Jello framework

Writing a high performance scalable web application requires close attention to details. Jello improves the performance of your application by caching query requests results. Even so, you can still easily fall into performance traps if you don't know where to look for them.

Jello cache

Performance traps

Jello will make the best effort trying cache REST queries and keep the results cached as long as they are still valid. In order to achieve this, the built-in cache mechanism takes into account the dependencies between different entities and the data access privileges defined for each entity. Based on the data model, it might cache queries from different users separately or not cache other queries at all. The cache manager keeps track of changes in the database like adding, updating, and deleting of instances and will invalidate cached queries accordingly.

Jello cache implementation uses the underline Google App Engine Memcache API.

Cache Settings

By default, Jello cache is active for the production server and off for the developer server, cached query results will remain valid as long as possible, and the entire cache will be reset upon deployment of a new application version. To override this behavior, you can add the following to app.yaml (or to web.xml). (See also the application configuration file):

    servlet: jello.JelloServlet
    name: Jello
      # Default is 'true' false	
      # Default is 'true'
      jello.cache.flushOnDeploy: false	
      # Default is -1 (as long as possible)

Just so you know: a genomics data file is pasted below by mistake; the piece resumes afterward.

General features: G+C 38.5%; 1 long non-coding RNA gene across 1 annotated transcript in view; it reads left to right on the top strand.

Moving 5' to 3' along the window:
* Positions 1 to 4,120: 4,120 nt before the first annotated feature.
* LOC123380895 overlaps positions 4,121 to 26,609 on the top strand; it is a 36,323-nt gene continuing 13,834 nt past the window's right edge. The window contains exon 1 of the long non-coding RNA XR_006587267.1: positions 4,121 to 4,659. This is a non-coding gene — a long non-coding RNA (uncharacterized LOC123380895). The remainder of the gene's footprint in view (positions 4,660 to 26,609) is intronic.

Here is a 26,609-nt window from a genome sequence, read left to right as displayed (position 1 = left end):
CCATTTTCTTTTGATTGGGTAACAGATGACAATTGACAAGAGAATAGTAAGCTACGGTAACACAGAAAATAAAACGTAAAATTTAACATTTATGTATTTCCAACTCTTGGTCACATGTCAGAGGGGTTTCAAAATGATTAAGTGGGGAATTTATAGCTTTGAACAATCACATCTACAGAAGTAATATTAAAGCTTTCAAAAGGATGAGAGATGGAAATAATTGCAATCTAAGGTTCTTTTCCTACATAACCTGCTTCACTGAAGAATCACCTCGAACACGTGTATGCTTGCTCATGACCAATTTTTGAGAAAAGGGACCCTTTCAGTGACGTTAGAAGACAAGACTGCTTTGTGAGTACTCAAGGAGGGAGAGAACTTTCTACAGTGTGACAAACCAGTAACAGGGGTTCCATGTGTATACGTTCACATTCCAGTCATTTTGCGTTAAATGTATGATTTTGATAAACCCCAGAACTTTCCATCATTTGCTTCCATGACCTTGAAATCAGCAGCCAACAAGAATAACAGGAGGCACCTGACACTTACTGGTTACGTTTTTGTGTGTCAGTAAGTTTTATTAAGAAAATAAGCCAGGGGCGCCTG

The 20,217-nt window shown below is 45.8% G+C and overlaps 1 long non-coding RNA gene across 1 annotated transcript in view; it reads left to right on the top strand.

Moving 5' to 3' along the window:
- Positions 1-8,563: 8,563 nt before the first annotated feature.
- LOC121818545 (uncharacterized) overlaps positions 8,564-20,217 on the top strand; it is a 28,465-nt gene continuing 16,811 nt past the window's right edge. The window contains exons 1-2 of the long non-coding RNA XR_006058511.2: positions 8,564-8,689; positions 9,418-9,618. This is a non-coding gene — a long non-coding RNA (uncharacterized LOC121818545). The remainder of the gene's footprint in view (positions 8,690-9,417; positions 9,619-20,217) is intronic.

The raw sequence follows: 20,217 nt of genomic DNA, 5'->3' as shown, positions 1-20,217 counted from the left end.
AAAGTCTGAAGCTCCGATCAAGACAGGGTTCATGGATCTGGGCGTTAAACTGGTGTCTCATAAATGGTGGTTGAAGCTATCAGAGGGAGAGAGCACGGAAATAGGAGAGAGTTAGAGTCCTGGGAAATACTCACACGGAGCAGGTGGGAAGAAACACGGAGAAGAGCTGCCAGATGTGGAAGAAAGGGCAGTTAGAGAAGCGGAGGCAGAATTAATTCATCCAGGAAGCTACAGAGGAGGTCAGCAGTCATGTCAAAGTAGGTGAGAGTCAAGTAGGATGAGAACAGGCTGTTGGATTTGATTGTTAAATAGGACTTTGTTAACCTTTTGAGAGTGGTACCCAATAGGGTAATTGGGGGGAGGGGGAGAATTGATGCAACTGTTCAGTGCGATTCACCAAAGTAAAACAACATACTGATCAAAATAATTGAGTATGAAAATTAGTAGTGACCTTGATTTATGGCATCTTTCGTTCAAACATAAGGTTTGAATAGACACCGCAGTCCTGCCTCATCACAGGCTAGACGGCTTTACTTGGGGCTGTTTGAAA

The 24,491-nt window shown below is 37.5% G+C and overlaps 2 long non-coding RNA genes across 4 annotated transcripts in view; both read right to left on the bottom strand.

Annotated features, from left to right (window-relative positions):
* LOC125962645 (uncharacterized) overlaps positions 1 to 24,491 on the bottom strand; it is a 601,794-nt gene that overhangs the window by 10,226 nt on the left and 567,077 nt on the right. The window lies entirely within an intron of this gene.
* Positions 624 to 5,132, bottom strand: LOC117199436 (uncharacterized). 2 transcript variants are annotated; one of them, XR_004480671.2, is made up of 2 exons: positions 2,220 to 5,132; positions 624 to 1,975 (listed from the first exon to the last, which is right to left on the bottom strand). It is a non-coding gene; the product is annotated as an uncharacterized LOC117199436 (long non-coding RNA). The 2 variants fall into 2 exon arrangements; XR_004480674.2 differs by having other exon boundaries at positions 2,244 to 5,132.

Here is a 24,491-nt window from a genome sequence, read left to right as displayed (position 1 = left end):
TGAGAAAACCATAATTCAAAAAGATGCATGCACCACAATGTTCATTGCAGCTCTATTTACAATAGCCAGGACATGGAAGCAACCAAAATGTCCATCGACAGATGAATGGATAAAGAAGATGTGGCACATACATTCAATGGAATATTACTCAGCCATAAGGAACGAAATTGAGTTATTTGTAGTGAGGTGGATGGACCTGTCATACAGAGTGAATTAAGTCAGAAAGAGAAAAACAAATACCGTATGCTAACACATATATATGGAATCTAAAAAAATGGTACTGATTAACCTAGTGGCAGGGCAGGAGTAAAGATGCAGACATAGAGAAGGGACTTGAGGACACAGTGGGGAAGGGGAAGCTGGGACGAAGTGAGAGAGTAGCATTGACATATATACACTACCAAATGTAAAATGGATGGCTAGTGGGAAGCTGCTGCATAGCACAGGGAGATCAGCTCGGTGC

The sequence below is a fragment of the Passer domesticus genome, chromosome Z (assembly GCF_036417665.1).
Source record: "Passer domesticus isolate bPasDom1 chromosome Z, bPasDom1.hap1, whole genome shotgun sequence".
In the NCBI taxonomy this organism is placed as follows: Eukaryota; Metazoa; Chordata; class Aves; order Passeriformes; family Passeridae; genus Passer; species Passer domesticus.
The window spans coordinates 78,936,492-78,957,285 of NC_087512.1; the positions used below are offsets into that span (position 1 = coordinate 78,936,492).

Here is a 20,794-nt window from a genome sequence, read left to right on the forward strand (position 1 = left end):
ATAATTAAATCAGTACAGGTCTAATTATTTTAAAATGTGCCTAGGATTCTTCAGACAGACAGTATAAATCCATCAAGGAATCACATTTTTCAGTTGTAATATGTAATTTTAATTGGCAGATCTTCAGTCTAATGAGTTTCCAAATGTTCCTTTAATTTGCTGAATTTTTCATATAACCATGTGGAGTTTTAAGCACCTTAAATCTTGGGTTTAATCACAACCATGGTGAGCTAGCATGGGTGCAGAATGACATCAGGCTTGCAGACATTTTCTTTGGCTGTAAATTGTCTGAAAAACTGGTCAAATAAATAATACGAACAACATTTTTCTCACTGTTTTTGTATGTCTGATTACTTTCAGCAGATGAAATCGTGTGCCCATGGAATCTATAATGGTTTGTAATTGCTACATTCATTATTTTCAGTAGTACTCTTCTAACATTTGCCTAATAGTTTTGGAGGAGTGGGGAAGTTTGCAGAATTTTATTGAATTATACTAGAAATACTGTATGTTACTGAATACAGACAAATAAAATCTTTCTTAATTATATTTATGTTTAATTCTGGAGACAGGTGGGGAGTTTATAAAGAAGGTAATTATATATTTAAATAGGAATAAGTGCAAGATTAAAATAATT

jello.cache.validTimeSeconds: 3600					


Jello cache's underlying implementation uses the GAE Memcache Java API. Refer to GAE documentation for more information about the Memcache configuration and quotes.

The following actions are available both from the JAVA API and the REST API


jello.cache.MemCache {

   public static Boolean isActive();

   public static String setActive(Boolean flag);

   public static String flush();

   public static String setValidTimeSeconds(Integer seconds);






Cache Info API

Use $debugLevel 3 and up to include cache information in the REST result

custom control file

Subset requests

Avoid full requests for entities with lots of instances. Use $top query option whenever possible.

$skip performance hit

Skipping records causes a performance hit since all the records up to the skipping position are still retrieved internally. If possible, try to utilize the query $cursor support instead.

$inlinecount performance hit

This option will force a full scan of the entity's records even for subset requests. Try to add $filter whenever applicable.

Save bandwidth by reducing the response size

Limiting the number of records retrieved is one thing, but one can go even further and optimize the size of each returned record.
Use $select wherever applicable to include only the necessary information in the response.

Use asynchronous action for long execution tasks

Sometimes, it is desired to execute an action asynchronously, especially if you know this action's execution time might exceed App Engine 60 seconds limit. See Asynchronous actions for more details.

Last updated December 30, 2015.